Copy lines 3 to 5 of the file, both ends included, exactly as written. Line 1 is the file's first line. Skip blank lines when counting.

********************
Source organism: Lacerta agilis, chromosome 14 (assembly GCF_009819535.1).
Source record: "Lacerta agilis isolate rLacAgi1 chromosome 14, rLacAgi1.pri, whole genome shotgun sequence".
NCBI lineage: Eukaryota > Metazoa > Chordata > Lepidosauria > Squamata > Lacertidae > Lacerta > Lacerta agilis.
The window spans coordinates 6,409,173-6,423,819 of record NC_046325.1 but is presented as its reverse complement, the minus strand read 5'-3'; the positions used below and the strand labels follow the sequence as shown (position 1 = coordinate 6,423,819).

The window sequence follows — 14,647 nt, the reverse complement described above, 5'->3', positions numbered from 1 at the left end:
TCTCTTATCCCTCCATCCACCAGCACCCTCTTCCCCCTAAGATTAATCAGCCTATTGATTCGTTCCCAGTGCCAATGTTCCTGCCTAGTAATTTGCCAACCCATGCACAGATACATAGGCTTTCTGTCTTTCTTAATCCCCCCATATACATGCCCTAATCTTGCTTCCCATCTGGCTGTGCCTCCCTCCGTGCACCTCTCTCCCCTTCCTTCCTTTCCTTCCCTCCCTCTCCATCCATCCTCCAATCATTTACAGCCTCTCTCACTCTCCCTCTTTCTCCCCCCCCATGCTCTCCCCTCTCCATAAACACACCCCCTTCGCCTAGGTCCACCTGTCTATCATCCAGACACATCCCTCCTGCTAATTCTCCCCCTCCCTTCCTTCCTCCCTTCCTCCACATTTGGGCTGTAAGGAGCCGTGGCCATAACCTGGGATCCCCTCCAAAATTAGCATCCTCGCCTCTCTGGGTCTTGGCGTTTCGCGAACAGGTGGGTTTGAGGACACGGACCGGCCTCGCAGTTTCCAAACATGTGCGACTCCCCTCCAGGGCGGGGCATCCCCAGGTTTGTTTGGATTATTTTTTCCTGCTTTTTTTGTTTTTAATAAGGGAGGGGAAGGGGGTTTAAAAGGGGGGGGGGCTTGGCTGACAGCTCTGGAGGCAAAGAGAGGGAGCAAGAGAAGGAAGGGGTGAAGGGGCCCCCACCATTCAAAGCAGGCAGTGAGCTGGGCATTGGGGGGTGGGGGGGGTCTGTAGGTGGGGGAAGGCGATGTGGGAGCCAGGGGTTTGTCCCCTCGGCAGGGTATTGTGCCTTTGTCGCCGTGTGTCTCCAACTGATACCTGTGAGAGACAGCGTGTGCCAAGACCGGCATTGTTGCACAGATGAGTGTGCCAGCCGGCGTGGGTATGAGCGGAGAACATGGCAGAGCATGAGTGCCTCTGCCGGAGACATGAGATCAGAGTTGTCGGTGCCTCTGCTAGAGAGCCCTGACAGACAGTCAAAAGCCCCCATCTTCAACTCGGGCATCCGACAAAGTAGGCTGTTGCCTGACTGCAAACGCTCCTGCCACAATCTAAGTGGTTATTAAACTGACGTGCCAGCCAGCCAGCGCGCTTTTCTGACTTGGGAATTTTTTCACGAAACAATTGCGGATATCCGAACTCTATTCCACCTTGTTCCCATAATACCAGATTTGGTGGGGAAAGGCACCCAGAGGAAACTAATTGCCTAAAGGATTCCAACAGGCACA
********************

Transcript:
NCBI lineage: Eukaryota > Metazoa > Chordata > Lepidosauria > Squamata > Lacertidae > Lacerta > Lacerta agilis.
The window spans coordinates 6,409,173-6,423,819 of record NC_046325.1 but is presented as its reverse complement, the minus strand read 5'-3'; the positions used below and the strand labels follow the sequence as shown (position 1 = coordinate 6,423,819).

The window sequence follows — 14,647 nt, the reverse complement described above, 5'->3', positions numbered from 1 at the left end: